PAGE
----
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Sportsmen Criticize Proposed House Cuts to Farm Bill Conservation Programs

WASHINGTON – As House appropriators deliberate the Department of Agriculture’s budget for fiscal year 2012, sportsmen are sharply criticizing cuts proposed for Farm Bill conservation programs instrumental to fish and wildlife habitat and hunting and fishing, the Theodore Roosevelt Conservation Partnership announced.

The House Appropriations Committee is meeting this afternoon to consider more than a billion dollars in reductions to mandatory conservation programs agreed to last week by the House Agriculture Appropriations Subcommittee. Conservation programs facing drastic cuts include the following:

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Full Letter Below:

May 31, 2011

Dear Member of Congress,
For a quarter century, the US Department of Agriculture has effectively used Farm Bill conservation programs to assist farmers and landowners in running economically sustainable operations while conserving important fish and wildlife habitat, safeguarding clean air and water, stabilizing topsoil and enhancing recreational opportunities on private lands. These programs are successful, cost‐efficient and highly popular with landowners, as well as hunters and anglers.
However, deep cuts to Farm Bill conservation programs have recently been proposed by the House Appropriations Subcommittee on Agriculture. These cuts would come in addition to the $500 million in reductions that Farm Bill conservation accounts suffered as a result of the fiscal year 2011 appropriations process. Together, these cuts put the future viability of those programs at great risk. The undersigned conservation organizations representing millions of sportsmen and conservationists across all 50 states, write in opposition to these proposed cuts and reaffirm our strong support of these critical private lands conservation programs.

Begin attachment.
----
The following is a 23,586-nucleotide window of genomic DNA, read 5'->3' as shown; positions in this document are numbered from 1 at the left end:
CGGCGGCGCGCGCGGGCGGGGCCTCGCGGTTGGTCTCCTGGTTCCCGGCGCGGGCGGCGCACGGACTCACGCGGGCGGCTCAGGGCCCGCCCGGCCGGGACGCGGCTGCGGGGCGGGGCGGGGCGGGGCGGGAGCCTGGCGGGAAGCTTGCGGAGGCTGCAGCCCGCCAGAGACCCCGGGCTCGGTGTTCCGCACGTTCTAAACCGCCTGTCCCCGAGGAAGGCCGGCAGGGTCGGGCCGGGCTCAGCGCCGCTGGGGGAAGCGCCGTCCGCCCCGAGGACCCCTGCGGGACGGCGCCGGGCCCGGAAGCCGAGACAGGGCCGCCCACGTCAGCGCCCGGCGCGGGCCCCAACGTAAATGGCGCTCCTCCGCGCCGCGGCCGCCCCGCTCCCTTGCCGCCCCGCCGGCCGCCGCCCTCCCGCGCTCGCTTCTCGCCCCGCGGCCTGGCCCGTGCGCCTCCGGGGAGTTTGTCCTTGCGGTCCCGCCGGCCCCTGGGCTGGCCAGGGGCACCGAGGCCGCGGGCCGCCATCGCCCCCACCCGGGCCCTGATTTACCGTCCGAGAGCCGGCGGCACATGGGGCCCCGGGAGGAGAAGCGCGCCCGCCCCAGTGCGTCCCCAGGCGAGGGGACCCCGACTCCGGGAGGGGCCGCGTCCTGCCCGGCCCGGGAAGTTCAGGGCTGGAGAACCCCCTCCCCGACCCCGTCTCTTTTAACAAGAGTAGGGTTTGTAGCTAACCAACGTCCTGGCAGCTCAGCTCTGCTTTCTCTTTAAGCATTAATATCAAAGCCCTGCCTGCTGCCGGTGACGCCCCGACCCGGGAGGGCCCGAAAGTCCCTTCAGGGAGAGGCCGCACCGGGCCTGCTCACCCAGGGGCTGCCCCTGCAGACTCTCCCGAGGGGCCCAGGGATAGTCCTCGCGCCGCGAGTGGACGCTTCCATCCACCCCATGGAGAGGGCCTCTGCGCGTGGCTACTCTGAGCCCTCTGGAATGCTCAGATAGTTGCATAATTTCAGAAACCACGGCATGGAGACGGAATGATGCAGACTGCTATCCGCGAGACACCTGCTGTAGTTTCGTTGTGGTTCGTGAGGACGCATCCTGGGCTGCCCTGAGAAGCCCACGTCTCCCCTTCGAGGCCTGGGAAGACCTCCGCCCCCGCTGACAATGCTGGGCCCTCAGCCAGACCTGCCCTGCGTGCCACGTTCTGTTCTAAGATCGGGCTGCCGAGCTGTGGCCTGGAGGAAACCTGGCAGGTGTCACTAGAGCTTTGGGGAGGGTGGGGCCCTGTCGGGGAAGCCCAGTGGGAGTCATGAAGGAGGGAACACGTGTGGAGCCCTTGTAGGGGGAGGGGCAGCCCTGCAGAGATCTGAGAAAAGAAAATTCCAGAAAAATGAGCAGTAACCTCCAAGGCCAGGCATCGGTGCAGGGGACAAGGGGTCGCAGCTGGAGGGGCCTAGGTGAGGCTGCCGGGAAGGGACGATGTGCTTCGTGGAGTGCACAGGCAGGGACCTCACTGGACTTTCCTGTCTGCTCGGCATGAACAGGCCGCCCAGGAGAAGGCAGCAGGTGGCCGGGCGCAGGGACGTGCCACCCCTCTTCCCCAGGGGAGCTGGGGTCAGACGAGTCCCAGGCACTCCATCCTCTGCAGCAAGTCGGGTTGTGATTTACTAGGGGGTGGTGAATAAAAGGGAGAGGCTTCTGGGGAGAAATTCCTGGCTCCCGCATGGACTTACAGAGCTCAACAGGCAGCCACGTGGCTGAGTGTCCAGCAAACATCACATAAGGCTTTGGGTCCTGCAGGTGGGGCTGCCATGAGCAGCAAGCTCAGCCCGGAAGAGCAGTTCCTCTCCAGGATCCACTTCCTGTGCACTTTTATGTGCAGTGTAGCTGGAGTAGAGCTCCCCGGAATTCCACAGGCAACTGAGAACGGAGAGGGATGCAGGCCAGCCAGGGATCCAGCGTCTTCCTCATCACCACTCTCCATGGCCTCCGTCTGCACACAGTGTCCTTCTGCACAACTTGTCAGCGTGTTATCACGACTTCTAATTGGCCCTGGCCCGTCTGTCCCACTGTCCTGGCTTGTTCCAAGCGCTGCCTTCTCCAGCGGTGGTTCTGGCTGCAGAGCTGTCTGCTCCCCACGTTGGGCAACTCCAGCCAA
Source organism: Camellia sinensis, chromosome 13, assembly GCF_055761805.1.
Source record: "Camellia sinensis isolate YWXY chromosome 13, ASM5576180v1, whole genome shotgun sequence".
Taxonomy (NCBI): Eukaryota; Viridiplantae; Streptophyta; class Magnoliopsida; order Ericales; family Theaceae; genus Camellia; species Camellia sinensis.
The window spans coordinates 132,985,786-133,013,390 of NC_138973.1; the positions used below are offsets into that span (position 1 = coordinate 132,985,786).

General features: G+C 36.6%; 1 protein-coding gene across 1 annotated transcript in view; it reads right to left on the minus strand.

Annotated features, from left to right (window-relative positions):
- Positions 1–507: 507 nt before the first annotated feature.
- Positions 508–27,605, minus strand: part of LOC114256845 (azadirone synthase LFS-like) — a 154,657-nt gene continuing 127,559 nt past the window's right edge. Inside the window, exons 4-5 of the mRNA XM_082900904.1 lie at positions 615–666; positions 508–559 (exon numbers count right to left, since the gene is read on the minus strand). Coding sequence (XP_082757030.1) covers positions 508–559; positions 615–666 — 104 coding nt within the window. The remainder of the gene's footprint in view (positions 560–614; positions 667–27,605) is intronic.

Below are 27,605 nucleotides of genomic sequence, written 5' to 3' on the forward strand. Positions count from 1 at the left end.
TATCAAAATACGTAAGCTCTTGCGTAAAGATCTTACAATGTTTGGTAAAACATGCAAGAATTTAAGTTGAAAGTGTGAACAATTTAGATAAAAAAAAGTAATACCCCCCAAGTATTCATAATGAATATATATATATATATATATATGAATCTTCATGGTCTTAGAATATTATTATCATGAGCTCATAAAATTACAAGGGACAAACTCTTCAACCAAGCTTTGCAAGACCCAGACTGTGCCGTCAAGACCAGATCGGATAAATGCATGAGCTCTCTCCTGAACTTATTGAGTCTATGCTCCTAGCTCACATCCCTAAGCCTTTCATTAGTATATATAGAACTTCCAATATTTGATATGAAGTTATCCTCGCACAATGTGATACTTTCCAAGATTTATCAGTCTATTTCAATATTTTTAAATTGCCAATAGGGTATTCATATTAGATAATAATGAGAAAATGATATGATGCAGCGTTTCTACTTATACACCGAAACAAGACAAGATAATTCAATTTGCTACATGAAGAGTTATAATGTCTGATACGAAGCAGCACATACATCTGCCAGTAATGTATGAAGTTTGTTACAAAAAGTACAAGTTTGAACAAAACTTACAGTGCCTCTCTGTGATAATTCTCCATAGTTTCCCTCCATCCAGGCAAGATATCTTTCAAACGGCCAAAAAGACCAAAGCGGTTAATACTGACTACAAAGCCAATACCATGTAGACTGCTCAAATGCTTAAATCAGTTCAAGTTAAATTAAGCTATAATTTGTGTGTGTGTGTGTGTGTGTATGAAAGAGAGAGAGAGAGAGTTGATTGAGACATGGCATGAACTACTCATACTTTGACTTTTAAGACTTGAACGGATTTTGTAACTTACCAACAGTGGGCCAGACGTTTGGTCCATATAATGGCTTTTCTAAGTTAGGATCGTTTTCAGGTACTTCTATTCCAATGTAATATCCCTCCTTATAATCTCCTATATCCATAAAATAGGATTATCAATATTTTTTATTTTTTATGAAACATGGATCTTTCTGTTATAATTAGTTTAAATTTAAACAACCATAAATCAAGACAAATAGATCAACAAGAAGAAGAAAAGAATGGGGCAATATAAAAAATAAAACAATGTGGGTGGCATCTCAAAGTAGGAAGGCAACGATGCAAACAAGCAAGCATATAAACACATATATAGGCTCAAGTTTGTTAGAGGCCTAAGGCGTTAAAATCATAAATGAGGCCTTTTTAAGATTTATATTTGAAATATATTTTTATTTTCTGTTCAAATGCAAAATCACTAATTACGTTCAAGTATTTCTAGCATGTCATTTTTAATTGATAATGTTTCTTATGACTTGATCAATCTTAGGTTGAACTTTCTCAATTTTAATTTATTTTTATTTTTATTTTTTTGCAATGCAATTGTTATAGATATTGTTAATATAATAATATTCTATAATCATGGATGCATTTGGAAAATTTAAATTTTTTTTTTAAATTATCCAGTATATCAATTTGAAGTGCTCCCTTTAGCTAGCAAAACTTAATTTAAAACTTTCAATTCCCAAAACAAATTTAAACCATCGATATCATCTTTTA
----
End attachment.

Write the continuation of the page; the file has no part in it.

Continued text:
Farmers are currently in the process of planting record acreages of crops. Now more than ever federal farm policy must help to assure that we maintain a workable balance between production and conservation, and this is exactly the result Farm Bill conservation programs have achieved over the past 25 years. With reasonable levels of funding the future for farmers and private lands will be a bright one.
While virtually every Farm Bill conservation program has been slated for a major reduction in the FY2012 budget proposal, including highly successful programs such as the Wildlife Habitat Incentive Program (WHIP), Wetlands Reserve Program (WRP), Grassland Reserve Program (GRP), and the Environmental Quality Incentive Program (EQIP), one program in particular the Voluntary Public Access and Habitat Incentive program (VPA/HIP), which expands economically important hunting and angling opportunities on private lands would be completely defunded. Reducing or eliminating these popular programs would serve only to stifle rural economies and squander away 25 years of taxpayer investment in soil, water, and wildlife.
Hunting and angling combine to contribute tens of billions of dollars to rural communities and the national economy. Farm Bill conservation programs provide income to producers and the necessary fish and wildlife habitat so that sportsmen can enjoy quality experiences afield. As such, these programs have the strong support of those in the hunting and fishing community and the businesses that cater to them. We hope to work with you to guide these and other important conservation programs towards a robust future that strengthens their collective ability to deliver fish and wildlife benefits, while providing sustainable economic opportunities to the nation’s farmers.

American Sportfishing Association
Association of Fish and Wildlife Agencies
Delta Waterfowl
Ducks Unlimited
Izaak Walton League of America
National Bobwhite Technical Committee
Pheasants Forever
Quail Forever
Quail Unlimited
The Nature Conservancy
The Wildlife Society
Theodore Roosevelt Conservation Partnership
Trout Unlimited
Wildlife Management Institute